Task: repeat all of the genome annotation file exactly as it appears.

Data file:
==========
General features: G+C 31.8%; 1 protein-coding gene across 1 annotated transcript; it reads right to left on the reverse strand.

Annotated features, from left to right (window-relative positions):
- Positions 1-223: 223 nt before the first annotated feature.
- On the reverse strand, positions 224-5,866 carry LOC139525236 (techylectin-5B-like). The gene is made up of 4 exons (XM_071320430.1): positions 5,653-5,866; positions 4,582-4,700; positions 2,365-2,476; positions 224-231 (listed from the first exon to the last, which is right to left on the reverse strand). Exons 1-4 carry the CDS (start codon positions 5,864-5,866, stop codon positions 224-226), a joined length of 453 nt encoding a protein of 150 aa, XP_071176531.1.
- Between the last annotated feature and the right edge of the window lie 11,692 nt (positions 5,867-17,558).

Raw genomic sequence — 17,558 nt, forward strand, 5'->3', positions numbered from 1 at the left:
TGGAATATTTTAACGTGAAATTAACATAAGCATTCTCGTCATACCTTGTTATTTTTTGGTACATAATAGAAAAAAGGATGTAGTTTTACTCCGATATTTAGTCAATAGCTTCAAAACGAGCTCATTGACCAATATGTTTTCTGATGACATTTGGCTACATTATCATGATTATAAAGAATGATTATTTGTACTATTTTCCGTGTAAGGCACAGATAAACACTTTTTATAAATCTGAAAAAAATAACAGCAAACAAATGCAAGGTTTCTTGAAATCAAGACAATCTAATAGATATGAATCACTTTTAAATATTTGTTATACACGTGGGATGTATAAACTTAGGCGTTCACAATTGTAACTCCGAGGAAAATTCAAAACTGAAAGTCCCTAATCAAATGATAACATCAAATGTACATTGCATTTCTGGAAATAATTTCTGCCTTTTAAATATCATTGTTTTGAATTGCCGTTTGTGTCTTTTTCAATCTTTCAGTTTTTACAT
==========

General features: G+C 31.8%; 1 protein-coding gene across 1 annotated transcript; it reads right to left on the reverse strand.

Annotated features, from left to right (window-relative positions):
- Positions 1-223: 223 nt before the first annotated feature.
- On the reverse strand, positions 224-5,866 carry LOC139525236 (techylectin-5B-like). The gene is made up of 4 exons (XM_071320430.1): positions 5,653-5,866; positions 4,582-4,700; positions 2,365-2,476; positions 224-231 (listed from the first exon to the last, which is right to left on the reverse strand). Exons 1-4 carry the CDS (start codon positions 5,864-5,866, stop codon positions 224-226), a joined length of 453 nt encoding a protein of 150 aa, XP_071176531.1.
- Between the last annotated feature and the right edge of the window lie 11,692 nt (positions 5,867-17,558).

Raw genomic sequence — 17,558 nt, forward strand, 5'->3', positions numbered from 1 at the left:
TGGAATATTTTAACGTGAAATTAACATAAGCATTCTCGTCATACCTTGTTATTTTTTGGTACATAATAGAAAAAAGGATGTAGTTTTACTCCGATATTTAGTCAATAGCTTCAAAACGAGCTCATTGACCAATATGTTTTCTGATGACATTTGGCTACATTATCATGATTATAAAGAATGATTATTTGTACTATTTTCCGTGTAAGGCACAGATAAACACTTTTTATAAATCTGAAAAAAATAACAGCAAACAAATGCAAGGTTTCTTGAAATCAAGACAATCTAATAGATATGAATCACTTTTAAATATTTGTTATACACGTGGGATGTATAAACTTAGGCGTTCACAATTGTAACTCCGAGGAAAATTCAAAACTGAAAGTCCCTAATCAAATGATAACATCAAATGTACATTGCATTTCTGGAAATAATTTCTGCCTTTTAAATATCATTGTTTTGAATTGCCGTTTGTGTCTTTTTCAATCTTTCAGTTTTTACAT